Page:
But that's not all.
These creative people must be business-oriented. Focused on results. Not just in it for the awards but for what the awards (should) stand for: creative work that creates outstanding results.
They have to be obsessed with emerging technology. And understand how, with the release of each fresh platform, human behaviour is evolving alongside technology.
They have to be honest. With themselves: knowing their limitations and when to seek help. With each other: lies will decimate a business faster than any recession. With clients: the odour of bullshit can be smelled from miles away.
They have to be ambitious. Striving for greatness is our only hope of avoiding mediocrity.
They have to be tenacious. Creativity is a process. One that can take time to get results. The best solutions come from unfaltering devotion to the cause by those who get a kick out of not just lighting the blue touchpaper but seeing projects through to their sparkling end.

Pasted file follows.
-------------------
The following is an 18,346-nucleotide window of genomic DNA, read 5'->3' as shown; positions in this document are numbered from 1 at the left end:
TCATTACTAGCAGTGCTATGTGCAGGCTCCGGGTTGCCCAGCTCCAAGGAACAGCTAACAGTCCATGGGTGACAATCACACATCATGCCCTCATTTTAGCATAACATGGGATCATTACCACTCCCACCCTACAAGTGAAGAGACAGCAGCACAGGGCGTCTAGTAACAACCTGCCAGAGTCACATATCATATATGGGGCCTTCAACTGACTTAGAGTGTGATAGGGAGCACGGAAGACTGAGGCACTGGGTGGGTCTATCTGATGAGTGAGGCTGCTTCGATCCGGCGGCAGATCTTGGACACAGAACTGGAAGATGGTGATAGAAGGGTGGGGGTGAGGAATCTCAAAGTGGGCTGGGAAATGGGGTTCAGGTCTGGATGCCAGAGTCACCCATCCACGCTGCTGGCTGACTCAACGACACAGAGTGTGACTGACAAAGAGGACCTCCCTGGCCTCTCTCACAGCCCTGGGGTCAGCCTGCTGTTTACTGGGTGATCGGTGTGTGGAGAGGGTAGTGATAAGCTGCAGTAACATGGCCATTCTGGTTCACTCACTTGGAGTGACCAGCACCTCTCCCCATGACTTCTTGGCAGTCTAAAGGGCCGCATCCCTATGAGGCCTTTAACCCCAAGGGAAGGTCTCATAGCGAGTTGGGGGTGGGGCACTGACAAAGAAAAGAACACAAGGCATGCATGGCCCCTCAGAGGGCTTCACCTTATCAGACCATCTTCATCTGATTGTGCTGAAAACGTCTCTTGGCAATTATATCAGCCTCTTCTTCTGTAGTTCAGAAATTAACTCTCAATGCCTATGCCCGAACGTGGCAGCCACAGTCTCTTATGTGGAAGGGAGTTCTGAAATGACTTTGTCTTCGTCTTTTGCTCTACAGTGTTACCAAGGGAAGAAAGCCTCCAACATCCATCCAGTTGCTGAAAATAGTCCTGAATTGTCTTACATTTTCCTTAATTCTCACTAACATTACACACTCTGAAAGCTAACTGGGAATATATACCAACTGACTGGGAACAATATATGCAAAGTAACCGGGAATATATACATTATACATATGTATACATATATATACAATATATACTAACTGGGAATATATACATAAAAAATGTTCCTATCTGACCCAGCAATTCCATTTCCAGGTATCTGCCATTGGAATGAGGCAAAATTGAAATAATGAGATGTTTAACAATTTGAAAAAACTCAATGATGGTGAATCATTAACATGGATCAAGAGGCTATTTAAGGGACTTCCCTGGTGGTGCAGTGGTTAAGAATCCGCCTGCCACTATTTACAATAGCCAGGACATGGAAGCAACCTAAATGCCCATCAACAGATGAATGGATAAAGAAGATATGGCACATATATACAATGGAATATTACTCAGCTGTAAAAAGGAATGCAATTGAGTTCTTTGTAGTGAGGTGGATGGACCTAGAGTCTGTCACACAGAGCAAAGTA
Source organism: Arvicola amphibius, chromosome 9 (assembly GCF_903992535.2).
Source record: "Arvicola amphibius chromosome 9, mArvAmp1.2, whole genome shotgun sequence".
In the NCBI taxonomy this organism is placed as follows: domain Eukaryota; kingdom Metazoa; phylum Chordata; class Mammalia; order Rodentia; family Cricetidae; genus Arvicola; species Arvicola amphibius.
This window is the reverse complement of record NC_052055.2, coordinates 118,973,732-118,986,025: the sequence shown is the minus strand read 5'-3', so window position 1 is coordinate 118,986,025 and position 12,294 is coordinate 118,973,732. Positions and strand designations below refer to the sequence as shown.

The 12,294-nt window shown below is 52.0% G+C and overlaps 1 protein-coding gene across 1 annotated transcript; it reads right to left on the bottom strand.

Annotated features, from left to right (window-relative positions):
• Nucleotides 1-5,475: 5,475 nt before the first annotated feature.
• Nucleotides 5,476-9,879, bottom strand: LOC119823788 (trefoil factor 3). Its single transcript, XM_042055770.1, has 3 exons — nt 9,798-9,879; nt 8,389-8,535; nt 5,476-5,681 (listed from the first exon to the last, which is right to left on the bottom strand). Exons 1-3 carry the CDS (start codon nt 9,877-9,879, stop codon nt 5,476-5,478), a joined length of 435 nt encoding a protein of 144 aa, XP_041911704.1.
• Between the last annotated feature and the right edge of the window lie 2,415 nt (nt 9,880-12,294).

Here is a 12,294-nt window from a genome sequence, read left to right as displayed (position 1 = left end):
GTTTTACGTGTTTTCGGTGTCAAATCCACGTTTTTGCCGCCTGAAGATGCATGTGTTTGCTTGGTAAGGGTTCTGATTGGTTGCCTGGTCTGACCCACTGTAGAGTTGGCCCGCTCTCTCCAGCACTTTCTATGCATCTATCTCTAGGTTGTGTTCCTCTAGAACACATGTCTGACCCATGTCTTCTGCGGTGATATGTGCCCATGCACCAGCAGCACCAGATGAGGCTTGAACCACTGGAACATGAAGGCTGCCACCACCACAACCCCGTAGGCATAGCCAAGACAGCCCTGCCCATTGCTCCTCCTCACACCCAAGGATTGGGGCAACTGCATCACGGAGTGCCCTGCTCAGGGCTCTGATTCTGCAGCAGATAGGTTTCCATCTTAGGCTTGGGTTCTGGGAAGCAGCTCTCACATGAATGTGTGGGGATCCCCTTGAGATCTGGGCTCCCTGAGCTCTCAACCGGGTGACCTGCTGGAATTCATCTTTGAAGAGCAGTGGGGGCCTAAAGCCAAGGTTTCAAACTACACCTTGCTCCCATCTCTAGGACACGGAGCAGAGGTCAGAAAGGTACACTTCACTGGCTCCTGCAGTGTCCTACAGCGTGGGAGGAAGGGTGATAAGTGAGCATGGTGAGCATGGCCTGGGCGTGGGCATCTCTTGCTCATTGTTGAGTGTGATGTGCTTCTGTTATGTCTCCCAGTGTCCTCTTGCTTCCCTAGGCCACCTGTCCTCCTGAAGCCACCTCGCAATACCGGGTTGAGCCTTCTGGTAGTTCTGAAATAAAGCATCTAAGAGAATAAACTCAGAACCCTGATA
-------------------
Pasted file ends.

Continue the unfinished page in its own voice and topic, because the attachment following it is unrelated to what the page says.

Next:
They have to be inquisitive. If we stop learning, we might as well give up.
They have to live like consumers. It's hard to make a TV ad unless you've ever watched the TV. It's impossible to create a social media campaign unless you immerse yourself in the social world.
They have to be courageous. Brave enough to ask awkward questions and admit when they don't know something. Brave enough to venture into the unknown, to feel the fear of going out of their comfort zone but embrace that feeling as something positive to learn from.
Finally, and most importantly, they have to be nice. Life's too short to work with gits. And there are enough brilliant people out there who are brilliantly nice.
There are very few businesses that are filled with people like this.
We hope ours will be one of them.
Richard Exon says ...
Starting a business represents an amazing opportunity. We get to take forward everything we love about advertising, communications and creativity and make it core to our offering.